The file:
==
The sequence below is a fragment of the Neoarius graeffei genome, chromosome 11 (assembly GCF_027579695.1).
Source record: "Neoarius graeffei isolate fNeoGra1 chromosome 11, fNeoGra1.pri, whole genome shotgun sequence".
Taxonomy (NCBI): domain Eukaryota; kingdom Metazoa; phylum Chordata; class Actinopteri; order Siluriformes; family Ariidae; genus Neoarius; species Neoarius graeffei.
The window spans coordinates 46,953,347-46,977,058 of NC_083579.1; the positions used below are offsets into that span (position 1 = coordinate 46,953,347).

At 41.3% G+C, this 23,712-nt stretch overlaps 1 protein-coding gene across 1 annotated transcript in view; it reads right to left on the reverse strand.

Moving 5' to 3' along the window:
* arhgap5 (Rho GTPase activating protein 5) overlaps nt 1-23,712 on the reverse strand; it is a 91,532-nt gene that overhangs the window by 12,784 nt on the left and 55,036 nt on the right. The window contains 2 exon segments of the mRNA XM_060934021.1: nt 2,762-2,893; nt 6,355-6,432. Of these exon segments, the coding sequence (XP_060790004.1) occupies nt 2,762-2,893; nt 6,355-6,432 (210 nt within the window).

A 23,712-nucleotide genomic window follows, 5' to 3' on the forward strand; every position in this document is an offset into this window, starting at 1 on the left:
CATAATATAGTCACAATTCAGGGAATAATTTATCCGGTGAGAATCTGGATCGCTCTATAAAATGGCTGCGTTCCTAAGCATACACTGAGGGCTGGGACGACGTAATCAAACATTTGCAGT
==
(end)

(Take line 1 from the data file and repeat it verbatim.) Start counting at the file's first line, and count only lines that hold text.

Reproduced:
The sequence below is a fragment of the Neoarius graeffei genome, chromosome 11 (assembly GCF_027579695.1).